b. The value of any other instrument that creates, releases, discharges, or otherwise affects any valuable legal right, privilege, or obligation shall be deemed the greatest amount of economic loss which the owner of the instrument might reasonably suffer by virtue of the loss of the instrument.

When the value of property cannot be ascertained pursuant to the standards set forth above, its value shall be deemed to be an amount not exceeding five hundred dollars ($500).

Amounts involved in thefts committed pursuant to one scheme or course of conduct, whether from the same person or several persons, may be aggregated in determining the grade of the offense; provided, that only one conviction may be had and only one sentence enforced for all thefts included in such aggregate.

A defendant in Alabama facing prosecution for a theft crime in Alabama may face possible incarceration, fine or both; not to mention collateral consequence of loss of voting, firearm possession and job opportunities. These variables are why you should hire a highly-rated Alabama criminal defense lawyer!

Our Alabama criminal defense attorneys try to negotiate dismissal, sentence reductions or amendments (or both) to less serious charges. A major goal for our Alabama theft attorneys is to eliminate the moral turpitude consequence, by perhaps having the charge dismissed or amended.

Our Attorneys in Alabama May Help Get Your Sentence Reduced

Alabama theft lawyers Whitney Polson and Mark Polson have been successful in negotiating reduced charges and arguing for dismissals and pre-trial diversion, which requires their client to take classes and complete community service, among other requirements that may be set forth, in exchange for the case being dismissed and withdrawn. Typically, people are interested in retrieving their property so, if the option of returning property is available, attorneys will negotiate for that outcome as well.

Enhanced Theft Sentencing Factors and Sentencing Guidelines

Alabama has a habitual offender statute that allows enhanced punishment and theft penalties in Alabama for people with a prior criminal history. Alabama also has sentencing guidelines, which are a departure from the traditional statutory provisions.

Alabama Theft Charges Sentencing Guidelines

For example, a Class B Felony cannot be punished with less than two years’ incarceration nor more than 20 years. However, under the sentencing guidelines, there is a mechanism that weighs out different factors, one of which is prior criminal history. Probation is possible on any sentence of less than 15 years, dependent on sentencing guideline calculations.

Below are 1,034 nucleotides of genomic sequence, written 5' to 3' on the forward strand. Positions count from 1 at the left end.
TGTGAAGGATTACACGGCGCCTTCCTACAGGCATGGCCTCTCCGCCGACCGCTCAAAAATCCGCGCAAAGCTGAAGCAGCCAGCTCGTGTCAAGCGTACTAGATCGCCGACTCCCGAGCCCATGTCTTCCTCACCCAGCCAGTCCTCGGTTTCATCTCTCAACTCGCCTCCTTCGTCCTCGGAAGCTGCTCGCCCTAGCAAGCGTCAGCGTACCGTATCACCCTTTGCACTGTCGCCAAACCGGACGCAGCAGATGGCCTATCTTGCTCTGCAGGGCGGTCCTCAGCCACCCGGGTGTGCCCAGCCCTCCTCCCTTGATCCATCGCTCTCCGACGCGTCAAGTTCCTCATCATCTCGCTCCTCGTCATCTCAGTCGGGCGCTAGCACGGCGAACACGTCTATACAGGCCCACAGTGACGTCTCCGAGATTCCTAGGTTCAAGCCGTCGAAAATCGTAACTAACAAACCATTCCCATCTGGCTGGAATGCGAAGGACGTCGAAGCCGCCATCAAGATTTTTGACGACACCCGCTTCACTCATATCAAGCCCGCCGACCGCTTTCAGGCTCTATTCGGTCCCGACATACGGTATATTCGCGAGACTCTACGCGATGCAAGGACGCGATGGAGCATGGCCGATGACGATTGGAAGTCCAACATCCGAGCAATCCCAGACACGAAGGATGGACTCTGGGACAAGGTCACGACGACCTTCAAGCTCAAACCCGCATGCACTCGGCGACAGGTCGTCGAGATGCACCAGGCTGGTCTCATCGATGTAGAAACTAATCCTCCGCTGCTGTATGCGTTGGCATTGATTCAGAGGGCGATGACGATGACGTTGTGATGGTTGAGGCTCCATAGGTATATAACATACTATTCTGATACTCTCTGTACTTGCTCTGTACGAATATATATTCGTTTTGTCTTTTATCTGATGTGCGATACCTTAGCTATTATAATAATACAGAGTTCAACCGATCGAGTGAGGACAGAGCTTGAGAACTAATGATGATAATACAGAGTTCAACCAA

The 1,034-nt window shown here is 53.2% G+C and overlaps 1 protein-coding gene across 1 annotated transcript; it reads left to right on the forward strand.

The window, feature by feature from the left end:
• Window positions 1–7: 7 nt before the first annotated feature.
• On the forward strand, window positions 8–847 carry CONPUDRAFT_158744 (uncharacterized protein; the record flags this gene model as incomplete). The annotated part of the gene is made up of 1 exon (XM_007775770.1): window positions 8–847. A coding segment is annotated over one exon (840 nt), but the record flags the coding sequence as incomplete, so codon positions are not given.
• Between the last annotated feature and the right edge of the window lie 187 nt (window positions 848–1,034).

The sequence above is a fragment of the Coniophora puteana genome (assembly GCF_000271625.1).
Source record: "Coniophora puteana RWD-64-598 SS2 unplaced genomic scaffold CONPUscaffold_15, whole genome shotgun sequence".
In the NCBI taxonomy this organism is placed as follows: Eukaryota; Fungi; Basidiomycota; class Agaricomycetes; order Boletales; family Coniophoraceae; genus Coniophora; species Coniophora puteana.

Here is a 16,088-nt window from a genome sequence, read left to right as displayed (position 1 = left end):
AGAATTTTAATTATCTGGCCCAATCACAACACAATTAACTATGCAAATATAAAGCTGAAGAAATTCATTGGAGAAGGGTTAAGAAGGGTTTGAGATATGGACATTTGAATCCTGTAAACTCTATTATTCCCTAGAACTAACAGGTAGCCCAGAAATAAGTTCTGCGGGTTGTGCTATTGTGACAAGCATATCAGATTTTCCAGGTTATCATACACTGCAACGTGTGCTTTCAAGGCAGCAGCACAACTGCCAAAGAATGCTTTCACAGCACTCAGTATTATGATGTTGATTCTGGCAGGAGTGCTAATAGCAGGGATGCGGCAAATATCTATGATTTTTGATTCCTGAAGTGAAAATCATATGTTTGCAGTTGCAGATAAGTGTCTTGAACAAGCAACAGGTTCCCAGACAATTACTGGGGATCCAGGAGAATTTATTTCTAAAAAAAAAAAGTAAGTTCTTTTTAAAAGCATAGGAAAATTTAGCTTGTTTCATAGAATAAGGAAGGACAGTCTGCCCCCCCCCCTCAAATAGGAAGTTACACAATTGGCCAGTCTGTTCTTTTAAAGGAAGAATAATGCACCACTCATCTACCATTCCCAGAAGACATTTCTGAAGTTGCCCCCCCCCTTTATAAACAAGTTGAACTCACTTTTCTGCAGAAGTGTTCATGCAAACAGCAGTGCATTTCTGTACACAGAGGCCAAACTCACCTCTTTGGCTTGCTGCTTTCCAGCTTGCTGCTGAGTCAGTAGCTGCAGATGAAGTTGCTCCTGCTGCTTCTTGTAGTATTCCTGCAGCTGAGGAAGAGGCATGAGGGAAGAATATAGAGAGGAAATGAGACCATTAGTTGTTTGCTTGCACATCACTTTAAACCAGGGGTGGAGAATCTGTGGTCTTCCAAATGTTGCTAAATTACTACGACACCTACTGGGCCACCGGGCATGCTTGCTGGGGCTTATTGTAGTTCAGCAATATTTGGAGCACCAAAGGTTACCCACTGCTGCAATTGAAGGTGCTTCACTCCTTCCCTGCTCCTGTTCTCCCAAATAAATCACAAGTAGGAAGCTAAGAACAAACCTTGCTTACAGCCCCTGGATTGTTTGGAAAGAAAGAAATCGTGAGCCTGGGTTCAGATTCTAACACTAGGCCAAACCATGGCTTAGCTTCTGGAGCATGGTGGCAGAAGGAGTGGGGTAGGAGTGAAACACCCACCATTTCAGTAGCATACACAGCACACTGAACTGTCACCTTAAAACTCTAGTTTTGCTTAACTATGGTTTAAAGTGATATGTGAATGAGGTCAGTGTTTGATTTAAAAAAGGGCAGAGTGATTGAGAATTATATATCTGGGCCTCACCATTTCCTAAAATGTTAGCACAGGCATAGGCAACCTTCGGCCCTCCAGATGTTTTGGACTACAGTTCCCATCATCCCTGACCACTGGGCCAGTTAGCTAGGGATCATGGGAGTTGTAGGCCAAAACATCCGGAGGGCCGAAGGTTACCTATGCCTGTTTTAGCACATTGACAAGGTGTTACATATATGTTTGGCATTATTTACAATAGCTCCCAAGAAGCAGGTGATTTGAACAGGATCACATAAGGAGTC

One of the consequences of the sentencing guidelines, however, is that judges and prosecutors lose some discretion. A compelling reason must be asserted for a court to depart from the guidelines, and judges sometimes find that it is easier to follow the recommended guidelines than sentencing outside those guidelines.

Alabama Lawyer Can Help

Therefore, sentencing in Alabama is complex. This underscores the importance of having an experienced Alabama criminal defense theft attorney to interpret and argue the guideline consequences.

What Is 4th Degree Theft?

In Alabama, the Legislature has enacted its theft laws as misdemeanor or felony. But, the punishment scheme for repeat offenders can drastically ramp up theft crime penalties in Alabama under the Alabama Criminal Code section 13A-8-5.

(a) The theft of property which does not exceed five hundred dollars ($500) in value and which is not taken from the person of another constitutes theft of property in the fourth degree.

(b) Theft of property in the fourth degree is a Class A misdemeanor.

An Alabama Theft Lawyer Knows What to Do to Increase your Chance of a Great Outcome

When you visit our law office, a partner from Polson and Polson will spend time with you and help you understand Alabama misdemeanor or felony theft laws and some of the possible consequences when charged with theft.

Always a FREE lawyer consultation. Ask our Alabama criminal defense lawyers about payment plans. Call us 24-7 at 205-871-8838 for legal assistance.

24 Hour AL Theft Law Firm Polson & Polson

Acting quickly is highly important for best results. Once someone speaks to our Alabama attorneys, he or she can understand how to mitigate their theft penalties in Alabama. This usually provides a sense of relief because their Alabama attorney is working hard to obtain the best possible outcome in their criminal case.

Alabama Theft Law – Polson & Polson P.C